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Advances in EPS Implementation through Multi-Direction Magnetic Sensing

March 28, 2014 By: Peter Riendeau, Melexis

By Peter Riendeau, Marketing Communications Manager at Melexis

Sensors Insights by Peter Riendeau

With the level of complexity in modern automobile electronic systems escalating, increasing use of sensor technology to allow interaction between the external analog environment and the vehicle's digital circuitry is bringing huge benefits in terms of driver/passenger comfort and safety. With each new generation of car model, we are seeing a major upswing in the number of magnetic field sensor devices included in the design. As the scope of tasks they can perform continues to expand, these sensors are becoming viable for use in everything from headlight positioning to air conditioning, and from electronic stability control to anti-lock braking systems.


A key application for magnetic sensors is in electric power steering (EPS) systems. Figure 1 describes the basic structure of such a system. Here magnetic sensor devices provide the necessary information for controlling the mechanical torque boost, which assists the driver with steering while the vehicle is travelling at low speeds or during parking procedures.

Fig. 1: Typical EPS system with three discrete sensors providing data to the ECU
Fig. 1: Typical EPS system with three discrete sensors providing data to the ECU

Engineers can use the Hall Effect to detect a magnetic field and determine its strength (B). This phenomenon describes the interaction between magnetic fields and the current flow in a material. An accumulation of electrical charge resulting from this interaction creates a measurable voltage directly proportional to the size of the applied magnetic field.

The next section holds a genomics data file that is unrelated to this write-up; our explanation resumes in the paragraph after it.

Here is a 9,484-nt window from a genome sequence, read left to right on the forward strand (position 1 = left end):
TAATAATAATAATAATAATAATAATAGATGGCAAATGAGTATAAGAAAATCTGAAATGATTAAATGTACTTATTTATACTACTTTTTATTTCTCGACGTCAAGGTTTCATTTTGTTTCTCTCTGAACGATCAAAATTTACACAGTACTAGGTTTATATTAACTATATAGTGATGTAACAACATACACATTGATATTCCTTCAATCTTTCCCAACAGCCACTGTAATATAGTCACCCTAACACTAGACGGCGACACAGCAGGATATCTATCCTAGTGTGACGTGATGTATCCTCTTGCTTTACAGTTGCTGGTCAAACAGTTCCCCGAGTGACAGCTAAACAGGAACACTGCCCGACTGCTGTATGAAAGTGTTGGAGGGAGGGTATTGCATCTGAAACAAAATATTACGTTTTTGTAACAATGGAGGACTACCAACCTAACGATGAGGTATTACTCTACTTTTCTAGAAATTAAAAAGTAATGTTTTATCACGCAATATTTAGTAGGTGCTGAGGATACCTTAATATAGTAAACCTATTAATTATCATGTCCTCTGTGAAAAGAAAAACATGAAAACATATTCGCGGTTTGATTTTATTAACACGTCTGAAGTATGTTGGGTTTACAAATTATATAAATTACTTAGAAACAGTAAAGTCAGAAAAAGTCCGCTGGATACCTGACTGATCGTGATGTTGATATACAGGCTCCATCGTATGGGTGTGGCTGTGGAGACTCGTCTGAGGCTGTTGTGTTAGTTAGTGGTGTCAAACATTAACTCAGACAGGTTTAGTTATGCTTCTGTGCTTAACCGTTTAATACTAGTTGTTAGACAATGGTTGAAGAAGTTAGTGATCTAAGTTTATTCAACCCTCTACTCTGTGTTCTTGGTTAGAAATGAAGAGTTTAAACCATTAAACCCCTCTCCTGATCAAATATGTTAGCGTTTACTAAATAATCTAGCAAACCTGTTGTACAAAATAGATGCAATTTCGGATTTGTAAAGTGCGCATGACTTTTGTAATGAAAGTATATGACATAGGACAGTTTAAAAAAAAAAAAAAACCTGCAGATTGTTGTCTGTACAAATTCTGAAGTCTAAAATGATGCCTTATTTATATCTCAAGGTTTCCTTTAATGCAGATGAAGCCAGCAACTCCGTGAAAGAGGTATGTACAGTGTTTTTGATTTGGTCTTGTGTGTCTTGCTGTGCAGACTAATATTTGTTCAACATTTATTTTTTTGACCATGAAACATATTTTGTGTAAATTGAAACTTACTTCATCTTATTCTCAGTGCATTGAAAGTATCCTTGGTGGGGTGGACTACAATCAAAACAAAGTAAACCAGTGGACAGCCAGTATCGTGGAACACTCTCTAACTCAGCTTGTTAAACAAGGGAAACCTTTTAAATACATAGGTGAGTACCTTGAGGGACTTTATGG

Generally speaking, an EPS system consists of three different sensors:

  1. The steering wheel position sensor, which derives the absolute position of the steering wheel.
  2. The steering torque sensor, which converts torque applied to the steering wheel by the driver into an electrical signal for processing.
  3. The motor position sensor, which controls the commutation of a brushless DC motor employed in the system.

All data acquired using these sensors transfer to the electronic control unit (ECU) at the heart of the EPS system for processing. This unit also obtains information from other sources that relate to metrics such as the vehicle's speed, RPM, etc.

There are drawbacks with utilizing conventional planar Hall Effect sensors in automobiles' EPS systems, as they are basically only able to detect a magnetic field perpendicular to their surface. This means that systems relying on this sensor technology will require multiple sensing devices all positioned so that they are perpendicular with one another. Not only does this push up the cost, but also commands more valuable board space for this activity.

Multi-Directional Magnetic Sensing Devices

A variety of different multi-dimensional sensing solutions have entered this market in recent years. The Hall-based solutions mainly utilize the emerging, but still not fully mature Vertical Hall technology. Though it exploits the same physical principles, integration of Vertical Hall technology is still at an early phase compared to sensors employing the long-established Planar Hall technology.